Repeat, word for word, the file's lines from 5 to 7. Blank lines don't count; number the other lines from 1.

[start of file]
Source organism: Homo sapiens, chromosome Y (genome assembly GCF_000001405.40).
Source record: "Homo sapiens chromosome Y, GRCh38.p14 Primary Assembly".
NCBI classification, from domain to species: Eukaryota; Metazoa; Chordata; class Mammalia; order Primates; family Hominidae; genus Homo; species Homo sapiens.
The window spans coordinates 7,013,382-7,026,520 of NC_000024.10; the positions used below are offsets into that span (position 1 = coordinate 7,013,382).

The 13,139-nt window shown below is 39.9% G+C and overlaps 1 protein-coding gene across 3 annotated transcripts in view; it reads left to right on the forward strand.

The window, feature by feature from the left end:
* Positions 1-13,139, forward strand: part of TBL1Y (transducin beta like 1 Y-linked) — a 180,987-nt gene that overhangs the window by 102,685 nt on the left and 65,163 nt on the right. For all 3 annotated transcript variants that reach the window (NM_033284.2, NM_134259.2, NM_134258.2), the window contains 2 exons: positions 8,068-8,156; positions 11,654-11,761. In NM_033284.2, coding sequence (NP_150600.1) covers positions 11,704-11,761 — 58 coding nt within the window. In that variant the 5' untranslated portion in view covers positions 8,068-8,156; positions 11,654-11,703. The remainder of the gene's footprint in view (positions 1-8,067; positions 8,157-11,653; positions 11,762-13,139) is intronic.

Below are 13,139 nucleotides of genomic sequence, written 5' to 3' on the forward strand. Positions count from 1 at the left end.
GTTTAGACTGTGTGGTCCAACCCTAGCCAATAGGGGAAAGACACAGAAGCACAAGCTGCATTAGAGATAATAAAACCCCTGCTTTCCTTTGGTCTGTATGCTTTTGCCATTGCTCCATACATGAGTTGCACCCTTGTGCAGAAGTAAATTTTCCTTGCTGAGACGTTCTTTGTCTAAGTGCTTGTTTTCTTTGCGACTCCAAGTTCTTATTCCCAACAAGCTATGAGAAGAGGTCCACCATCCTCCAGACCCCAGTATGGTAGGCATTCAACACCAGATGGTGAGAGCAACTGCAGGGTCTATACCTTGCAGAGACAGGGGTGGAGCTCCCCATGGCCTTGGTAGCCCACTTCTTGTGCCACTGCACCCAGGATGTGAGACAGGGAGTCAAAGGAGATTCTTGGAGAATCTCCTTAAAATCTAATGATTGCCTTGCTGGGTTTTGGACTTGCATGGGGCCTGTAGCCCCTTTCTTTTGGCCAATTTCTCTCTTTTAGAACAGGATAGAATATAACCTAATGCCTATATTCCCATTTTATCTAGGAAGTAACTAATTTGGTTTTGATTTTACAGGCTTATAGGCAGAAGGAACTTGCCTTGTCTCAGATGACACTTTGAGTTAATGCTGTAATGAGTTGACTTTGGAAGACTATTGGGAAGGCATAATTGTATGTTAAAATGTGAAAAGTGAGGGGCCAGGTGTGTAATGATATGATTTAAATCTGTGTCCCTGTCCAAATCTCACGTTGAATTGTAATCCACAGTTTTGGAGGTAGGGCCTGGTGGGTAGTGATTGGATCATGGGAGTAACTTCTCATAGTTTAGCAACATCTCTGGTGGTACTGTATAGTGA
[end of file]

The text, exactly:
The 13,139-nt window shown below is 39.9% G+C and overlaps 1 protein-coding gene across 3 annotated transcripts in view; it reads left to right on the forward strand.

The window, feature by feature from the left end:
* Positions 1-13,139, forward strand: part of TBL1Y (transducin beta like 1 Y-linked) — a 180,987-nt gene that overhangs the window by 102,685 nt on the left and 65,163 nt on the right. For all 3 annotated transcript variants that reach the window (NM_033284.2, NM_134259.2, NM_134258.2), the window contains 2 exons: positions 8,068-8,156; positions 11,654-11,761. In NM_033284.2, coding sequence (NP_150600.1) covers positions 11,704-11,761 — 58 coding nt within the window. In that variant the 5' untranslated portion in view covers positions 8,068-8,156; positions 11,654-11,703. The remainder of the gene's footprint in view (positions 1-8,067; positions 8,157-11,653; positions 11,762-13,139) is intronic.